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Two of the party were volunteered to hitch a lift back to the car to save us the hike back up the hill and when we had almost given up hope of seeing them again the big red bus appeared round the bend. Walking on a high trail around the summit of Mount Olympus later that afternoon we were treated to spectacular views across the Troodos mountains, where we looked out on a sea of hills in ever paler shades of blue, until they were just a mist on the skyline. That night we ate beside a roaring fire in the cabin lounge, after we had sent out a firewood party to forage for pine cones and dead branches in the dark. They returned from each foray in a flurry of huffing and slight panic due to a plague of biting flies who had swarmed around their legs in the trees. From what I gather they barely escaped with their lives and may be permanently scarred from the experience. How strange that we should revel in lighting a fire in August and snuggling under duvets in the chill of the mountains.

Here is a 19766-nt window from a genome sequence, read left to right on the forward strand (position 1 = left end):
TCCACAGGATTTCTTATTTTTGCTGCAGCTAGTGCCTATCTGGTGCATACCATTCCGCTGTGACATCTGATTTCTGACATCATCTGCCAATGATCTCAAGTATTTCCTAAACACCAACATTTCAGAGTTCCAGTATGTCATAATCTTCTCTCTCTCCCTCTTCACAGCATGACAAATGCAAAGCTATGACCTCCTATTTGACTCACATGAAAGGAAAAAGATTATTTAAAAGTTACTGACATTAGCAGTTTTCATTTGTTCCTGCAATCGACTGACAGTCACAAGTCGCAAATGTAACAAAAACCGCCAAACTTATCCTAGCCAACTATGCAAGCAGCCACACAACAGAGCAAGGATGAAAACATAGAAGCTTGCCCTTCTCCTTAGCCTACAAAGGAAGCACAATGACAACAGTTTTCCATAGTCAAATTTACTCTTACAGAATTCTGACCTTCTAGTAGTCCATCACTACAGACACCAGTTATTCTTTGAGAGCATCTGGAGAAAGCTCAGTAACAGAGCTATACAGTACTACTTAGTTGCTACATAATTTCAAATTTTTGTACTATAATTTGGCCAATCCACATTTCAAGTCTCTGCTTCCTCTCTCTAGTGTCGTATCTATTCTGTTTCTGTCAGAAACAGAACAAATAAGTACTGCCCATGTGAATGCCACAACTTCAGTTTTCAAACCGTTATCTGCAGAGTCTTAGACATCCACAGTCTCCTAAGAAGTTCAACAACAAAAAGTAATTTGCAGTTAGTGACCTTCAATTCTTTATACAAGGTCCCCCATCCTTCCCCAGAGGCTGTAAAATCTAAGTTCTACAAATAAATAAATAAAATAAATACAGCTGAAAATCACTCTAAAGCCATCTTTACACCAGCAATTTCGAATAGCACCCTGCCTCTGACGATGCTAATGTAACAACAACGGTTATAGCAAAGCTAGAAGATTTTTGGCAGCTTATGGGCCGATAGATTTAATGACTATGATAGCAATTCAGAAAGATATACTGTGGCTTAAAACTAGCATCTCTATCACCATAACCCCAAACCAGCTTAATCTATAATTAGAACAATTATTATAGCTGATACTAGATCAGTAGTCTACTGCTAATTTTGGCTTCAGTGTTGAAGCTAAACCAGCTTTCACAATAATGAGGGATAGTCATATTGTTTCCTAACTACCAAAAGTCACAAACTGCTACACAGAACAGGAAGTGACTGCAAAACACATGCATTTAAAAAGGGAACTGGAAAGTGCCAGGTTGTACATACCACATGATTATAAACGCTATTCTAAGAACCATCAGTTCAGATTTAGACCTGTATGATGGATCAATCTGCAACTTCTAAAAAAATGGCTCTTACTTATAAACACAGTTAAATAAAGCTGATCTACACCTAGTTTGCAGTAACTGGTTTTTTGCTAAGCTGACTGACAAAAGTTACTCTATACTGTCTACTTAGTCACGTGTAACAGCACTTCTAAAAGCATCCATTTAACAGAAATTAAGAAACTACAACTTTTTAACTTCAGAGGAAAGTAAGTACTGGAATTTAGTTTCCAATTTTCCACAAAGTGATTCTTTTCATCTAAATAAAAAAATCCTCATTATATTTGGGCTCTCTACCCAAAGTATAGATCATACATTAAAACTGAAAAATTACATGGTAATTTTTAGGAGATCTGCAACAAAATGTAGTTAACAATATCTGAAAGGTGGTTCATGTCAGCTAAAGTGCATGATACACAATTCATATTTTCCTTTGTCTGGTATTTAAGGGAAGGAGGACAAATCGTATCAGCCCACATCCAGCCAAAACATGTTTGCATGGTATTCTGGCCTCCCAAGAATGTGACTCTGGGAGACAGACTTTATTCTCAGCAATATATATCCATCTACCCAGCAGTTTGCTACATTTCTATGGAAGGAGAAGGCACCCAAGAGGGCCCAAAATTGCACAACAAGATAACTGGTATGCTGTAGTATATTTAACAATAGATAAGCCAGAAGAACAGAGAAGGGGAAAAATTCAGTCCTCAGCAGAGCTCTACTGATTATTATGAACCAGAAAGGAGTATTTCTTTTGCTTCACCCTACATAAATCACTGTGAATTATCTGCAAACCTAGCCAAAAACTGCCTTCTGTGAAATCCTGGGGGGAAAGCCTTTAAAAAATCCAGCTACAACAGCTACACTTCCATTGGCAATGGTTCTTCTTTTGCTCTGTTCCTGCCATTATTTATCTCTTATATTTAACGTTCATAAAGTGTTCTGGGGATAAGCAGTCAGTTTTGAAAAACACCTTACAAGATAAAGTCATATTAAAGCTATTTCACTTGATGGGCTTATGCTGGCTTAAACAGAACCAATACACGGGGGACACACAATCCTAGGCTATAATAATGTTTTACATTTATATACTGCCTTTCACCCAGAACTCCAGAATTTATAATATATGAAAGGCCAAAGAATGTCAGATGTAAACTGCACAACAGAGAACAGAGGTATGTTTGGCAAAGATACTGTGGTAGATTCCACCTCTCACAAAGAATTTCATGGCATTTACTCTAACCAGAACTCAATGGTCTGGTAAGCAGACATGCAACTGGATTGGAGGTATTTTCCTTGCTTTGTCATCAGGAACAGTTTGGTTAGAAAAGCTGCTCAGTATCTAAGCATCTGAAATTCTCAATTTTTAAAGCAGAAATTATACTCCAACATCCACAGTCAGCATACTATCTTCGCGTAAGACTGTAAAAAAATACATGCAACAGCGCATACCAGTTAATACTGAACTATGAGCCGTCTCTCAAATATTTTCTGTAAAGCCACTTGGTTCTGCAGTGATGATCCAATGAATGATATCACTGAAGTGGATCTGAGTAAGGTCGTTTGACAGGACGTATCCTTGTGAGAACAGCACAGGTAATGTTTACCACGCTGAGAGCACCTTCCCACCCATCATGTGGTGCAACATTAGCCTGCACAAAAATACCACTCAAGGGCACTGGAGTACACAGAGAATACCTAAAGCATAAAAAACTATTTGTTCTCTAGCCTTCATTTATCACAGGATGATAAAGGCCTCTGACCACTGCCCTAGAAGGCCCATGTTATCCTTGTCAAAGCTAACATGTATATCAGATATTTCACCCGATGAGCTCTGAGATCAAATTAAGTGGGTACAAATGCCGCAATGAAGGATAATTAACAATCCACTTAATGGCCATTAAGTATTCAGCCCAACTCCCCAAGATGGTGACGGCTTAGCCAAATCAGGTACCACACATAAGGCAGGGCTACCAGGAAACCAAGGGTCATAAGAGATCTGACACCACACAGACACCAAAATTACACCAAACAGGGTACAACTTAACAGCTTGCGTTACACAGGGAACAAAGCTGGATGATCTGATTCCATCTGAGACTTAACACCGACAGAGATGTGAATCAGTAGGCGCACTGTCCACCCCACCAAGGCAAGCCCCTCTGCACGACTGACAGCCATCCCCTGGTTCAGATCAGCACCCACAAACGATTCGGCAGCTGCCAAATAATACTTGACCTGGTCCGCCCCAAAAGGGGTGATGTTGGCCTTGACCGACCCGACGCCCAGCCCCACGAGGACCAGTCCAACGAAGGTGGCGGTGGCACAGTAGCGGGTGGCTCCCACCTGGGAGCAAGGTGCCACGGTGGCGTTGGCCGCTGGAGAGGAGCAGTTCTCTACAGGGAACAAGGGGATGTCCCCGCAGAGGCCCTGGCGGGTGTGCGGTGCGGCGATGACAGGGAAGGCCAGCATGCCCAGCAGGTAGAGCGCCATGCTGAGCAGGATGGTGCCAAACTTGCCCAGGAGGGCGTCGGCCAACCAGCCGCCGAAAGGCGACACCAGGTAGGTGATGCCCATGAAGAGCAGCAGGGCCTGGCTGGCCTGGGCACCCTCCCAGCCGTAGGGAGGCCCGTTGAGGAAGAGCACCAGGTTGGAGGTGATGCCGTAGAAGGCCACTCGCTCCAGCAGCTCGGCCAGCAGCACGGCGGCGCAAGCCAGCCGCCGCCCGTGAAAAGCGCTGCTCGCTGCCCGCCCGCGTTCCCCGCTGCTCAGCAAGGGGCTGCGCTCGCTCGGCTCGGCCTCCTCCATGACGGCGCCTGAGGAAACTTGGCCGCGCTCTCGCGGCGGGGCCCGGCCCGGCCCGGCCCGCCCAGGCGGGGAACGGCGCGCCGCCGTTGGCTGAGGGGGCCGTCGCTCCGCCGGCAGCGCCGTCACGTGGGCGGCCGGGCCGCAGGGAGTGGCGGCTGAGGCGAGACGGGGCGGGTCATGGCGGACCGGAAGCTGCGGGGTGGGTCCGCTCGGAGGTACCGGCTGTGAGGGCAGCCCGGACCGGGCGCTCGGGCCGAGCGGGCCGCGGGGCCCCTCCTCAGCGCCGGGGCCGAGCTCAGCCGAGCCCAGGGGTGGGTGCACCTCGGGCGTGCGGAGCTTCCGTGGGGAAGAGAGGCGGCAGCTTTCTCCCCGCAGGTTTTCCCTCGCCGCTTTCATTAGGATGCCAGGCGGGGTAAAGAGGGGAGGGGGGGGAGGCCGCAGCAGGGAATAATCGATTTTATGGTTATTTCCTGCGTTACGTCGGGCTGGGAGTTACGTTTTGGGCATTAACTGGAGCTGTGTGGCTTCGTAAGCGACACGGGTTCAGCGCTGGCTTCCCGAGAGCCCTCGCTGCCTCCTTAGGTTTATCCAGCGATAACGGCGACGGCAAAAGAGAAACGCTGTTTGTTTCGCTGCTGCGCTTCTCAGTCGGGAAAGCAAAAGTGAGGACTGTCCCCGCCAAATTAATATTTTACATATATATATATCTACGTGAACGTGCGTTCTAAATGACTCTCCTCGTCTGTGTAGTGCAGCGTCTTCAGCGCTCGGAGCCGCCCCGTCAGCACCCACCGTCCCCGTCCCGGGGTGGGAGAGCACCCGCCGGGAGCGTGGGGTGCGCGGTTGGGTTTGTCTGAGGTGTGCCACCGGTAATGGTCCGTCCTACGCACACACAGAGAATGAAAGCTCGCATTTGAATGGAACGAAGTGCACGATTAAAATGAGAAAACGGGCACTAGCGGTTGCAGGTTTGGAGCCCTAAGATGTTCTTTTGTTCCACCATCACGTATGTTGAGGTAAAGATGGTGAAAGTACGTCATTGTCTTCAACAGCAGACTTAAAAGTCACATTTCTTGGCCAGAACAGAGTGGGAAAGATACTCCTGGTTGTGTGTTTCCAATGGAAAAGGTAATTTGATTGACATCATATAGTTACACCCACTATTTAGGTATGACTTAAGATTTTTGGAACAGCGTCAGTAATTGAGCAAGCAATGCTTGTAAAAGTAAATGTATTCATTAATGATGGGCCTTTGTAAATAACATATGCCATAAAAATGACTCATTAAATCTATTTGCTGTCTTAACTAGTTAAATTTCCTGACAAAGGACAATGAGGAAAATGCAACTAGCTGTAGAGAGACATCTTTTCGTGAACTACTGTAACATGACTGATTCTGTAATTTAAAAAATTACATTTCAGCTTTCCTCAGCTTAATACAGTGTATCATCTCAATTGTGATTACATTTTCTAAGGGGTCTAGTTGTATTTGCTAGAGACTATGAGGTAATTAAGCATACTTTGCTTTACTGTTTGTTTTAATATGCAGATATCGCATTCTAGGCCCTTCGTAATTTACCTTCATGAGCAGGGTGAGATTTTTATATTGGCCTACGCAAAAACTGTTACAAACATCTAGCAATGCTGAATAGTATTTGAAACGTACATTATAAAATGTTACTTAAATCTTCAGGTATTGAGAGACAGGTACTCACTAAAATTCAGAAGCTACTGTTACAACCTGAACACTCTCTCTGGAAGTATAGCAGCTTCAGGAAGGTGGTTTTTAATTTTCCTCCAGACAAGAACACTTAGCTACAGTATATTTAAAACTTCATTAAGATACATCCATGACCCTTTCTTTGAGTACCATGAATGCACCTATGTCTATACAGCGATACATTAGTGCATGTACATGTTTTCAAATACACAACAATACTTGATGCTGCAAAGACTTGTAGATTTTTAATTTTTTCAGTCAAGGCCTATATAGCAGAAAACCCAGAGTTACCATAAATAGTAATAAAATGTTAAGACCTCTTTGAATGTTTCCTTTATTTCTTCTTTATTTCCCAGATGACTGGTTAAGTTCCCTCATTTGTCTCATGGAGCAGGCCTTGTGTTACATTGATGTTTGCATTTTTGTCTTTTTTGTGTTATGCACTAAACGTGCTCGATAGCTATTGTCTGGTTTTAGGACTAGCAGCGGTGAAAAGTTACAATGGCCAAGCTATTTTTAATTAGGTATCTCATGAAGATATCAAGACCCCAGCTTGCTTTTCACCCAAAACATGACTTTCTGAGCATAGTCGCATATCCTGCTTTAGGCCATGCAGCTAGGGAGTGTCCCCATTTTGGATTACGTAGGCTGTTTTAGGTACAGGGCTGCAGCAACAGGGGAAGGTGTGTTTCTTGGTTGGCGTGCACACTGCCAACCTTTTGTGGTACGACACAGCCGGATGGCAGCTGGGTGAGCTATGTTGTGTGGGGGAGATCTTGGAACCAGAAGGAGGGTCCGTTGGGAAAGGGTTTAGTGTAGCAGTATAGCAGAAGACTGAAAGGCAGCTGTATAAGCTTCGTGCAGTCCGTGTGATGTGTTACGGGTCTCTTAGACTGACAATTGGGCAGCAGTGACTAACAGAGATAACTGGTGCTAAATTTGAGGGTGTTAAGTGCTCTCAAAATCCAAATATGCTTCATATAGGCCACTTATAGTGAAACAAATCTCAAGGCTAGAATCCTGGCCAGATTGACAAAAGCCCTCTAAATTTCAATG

Our second mountain top experience was in the north of Cyprus, where we left the burning sand dunes to drive up to an ancient crusader fortress – Buffavento castle. Buffavento is one of three ruined castles clinging to the craggy hills above Northern Cyprus, which run like a backbone towards the wild expanse of the country’s eastern tip, known as the ‘pan handle’. And it is these same hills we watch the sun set behind each evening from our house. Turning off the road at the top of the ridge we followed a single track road which clung to the side of the mountain and gradually snaked its way upwards. Passing places were few and far between, sheer drops were everywhere and the mini bus could barely take each corner without its wheels running precariously close to the drop. We were all feeling nervous and as the bends got tighter and the road narrowed, we almost decided it might be safer to walk the remaining few kilometres. Finally we reached the end of the hair-raising road and it was a 40 minute hike up the side of the mountain to reach the castle silhouetted against a clear blue sky above us. As we tackled the 500 plus steps and winding paths, we paused for breaks and water each time there was shade. Each rest stop was a chance to look at the immense view of the parched plains spread out in front of us and the city of Nicosia – a hazy jumble of buildings and roads. Eventually the path crossed over the top of the ridge and we could see the other side of Cyprus below, the coastline edged with sandy bays scooped out of the landscape and lined by a deep blue sea. The path and steps continued upwards and it was another 15 minutes before we reached the first crumbling gatehouse of the castle where the views got more and more spectacular. A sign above the gatehouse told us that Buffavento had been captured in 1974 by the Turkish army after a raid at 4am and a battle which lasted till midday. Looking out from the highest point in the castle’s crumbling ruins we could see Cyprus spread out before us – east towards the pan handle, west to another cascade of misty blue mountains, south to the dry plains and Nicosia, then north to the scolloped coastline framed by a sparkling Mediterranean. Here was Cyprus in all its summer glory and we were standing on top of it.